Ticket prices start at €70 and go up to €160.

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Ljubljana

The Nightjet train service from Salzburg Central Station to Ljubljana, Slovenia’s capital city, is operated by HŽ Putničkim prijevozom, Croatia’s national rail operator. The final destination is Zagreb in Croatia.

Trains between Salzburg and Ljubljana run daily, setting off from Munich, and the service stops at Schwarzach-St.Veit and Villach before crossing into Slovenia. It leaves Salzburg at 1.40am and arrives at Ljubljana at 6.20am. 

Ticket prices start at €19.90 for a seated carriage. There are no reclining or sleeper carriages on this route.

Slovenia’s capital Ljubljana is just five hours from Salzburg by night train. Photo by: Blaž Gostinčar / Pexels.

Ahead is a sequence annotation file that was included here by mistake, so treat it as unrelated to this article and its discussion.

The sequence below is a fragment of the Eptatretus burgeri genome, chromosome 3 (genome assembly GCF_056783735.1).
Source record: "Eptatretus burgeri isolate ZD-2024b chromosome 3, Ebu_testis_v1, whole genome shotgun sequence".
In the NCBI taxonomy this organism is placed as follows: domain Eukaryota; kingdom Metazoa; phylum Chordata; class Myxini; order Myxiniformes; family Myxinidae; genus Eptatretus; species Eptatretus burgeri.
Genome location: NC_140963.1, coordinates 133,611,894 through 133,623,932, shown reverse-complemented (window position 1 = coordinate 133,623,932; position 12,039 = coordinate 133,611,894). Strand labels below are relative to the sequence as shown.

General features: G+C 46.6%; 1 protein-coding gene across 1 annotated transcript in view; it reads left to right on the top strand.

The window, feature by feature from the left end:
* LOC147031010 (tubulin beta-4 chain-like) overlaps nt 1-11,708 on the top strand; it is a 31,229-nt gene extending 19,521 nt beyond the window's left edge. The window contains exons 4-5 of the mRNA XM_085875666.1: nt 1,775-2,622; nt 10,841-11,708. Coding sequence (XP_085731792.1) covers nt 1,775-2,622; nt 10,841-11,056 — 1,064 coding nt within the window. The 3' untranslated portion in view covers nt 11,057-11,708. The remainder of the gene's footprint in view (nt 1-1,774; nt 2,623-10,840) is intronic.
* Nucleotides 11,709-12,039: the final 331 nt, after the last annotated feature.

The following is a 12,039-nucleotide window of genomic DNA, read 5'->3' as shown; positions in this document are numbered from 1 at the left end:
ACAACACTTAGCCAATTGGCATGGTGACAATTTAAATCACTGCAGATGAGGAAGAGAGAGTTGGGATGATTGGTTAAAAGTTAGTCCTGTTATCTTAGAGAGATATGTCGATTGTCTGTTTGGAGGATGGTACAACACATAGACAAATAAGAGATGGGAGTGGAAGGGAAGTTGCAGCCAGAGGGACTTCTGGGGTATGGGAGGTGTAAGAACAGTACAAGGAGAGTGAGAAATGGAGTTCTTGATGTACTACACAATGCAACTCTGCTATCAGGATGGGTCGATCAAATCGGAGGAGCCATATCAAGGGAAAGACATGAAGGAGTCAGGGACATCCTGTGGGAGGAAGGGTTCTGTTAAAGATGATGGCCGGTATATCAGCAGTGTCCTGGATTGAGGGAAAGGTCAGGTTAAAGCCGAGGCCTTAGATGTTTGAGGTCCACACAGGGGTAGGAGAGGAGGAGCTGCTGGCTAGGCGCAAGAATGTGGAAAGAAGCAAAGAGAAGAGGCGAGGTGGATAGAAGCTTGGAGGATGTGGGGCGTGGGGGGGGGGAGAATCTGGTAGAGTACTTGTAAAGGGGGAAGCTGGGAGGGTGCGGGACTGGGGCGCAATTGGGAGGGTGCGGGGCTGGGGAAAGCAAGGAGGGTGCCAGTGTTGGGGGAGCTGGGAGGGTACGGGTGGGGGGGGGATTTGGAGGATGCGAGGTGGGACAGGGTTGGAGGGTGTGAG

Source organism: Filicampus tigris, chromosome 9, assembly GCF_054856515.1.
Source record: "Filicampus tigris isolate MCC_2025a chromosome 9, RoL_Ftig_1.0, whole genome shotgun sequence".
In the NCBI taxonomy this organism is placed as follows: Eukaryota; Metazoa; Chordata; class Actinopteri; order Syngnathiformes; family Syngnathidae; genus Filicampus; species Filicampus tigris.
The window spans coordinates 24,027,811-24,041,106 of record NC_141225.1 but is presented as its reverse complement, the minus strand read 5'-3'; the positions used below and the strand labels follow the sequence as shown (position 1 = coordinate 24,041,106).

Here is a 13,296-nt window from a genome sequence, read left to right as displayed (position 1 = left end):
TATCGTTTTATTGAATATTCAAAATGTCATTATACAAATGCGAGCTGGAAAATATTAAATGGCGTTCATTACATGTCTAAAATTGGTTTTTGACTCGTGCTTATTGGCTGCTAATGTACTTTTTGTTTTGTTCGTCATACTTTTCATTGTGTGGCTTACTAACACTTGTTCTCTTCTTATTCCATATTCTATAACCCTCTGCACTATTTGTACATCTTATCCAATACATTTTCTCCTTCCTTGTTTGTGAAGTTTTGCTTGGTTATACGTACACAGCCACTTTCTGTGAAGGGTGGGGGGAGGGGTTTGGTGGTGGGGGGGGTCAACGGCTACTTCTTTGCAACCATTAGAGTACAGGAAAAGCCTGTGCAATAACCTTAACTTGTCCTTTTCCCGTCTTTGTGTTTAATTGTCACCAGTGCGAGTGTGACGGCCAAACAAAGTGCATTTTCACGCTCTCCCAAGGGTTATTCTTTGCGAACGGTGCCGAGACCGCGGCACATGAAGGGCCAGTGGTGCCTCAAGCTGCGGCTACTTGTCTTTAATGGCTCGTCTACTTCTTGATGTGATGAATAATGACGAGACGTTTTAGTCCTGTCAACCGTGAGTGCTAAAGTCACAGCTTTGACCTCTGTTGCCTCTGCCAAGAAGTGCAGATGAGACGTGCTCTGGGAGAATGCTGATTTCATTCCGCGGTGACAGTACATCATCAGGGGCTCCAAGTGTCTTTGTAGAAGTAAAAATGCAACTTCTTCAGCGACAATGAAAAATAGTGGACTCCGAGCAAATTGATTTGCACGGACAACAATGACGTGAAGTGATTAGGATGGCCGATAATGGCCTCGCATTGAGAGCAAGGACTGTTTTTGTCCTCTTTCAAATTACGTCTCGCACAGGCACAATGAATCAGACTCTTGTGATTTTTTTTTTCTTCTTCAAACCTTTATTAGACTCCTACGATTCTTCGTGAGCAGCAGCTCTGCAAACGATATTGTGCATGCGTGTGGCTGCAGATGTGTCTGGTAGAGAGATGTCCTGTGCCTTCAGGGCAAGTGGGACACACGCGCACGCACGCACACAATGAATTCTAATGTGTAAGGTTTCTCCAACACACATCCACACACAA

Amsterdam

From Kufstein in Tyrol, travellers can take the Nightjet service to Amsterdam in the Netherlands. The train leaves Innsbruck at 8.44pm and stops in Kufstein at 9.35pm before crossing into Germany. It arrives in Amsterdam at 9.59am.

Additionally, a daily Nightjet service leaves Vienna at 8.13pm and arrives in Amsterdam at 9.59am. This route stops at Wien Meidling, St. Pölten, Linz and Wels.

Ticket prices range from €100 to €170.

Split

From June 3rd to September 23, a Nightjet service connecting Vienna and Split in Croatia will operate on Tuesday and Friday, including vehicle transportation. Travellers in Austria can also board the train at Wien Meidling, Wiener Neustadt, Bruck/Mur and Graz.

The route is operated by Slovenske železnice (Slovenian Railways) and offers both seating and sleeper carriages. Ticket prices range from €40 to €120.

Hamburg

Overnight trains between Vienna and Hamburg run daily. The service departs Vienna at 8.13pm and arrives at Hamburg Central Station at 8.50am. The route stops at Wien Meidling, St. Pölten, Linz and Wels before crossing into Germany.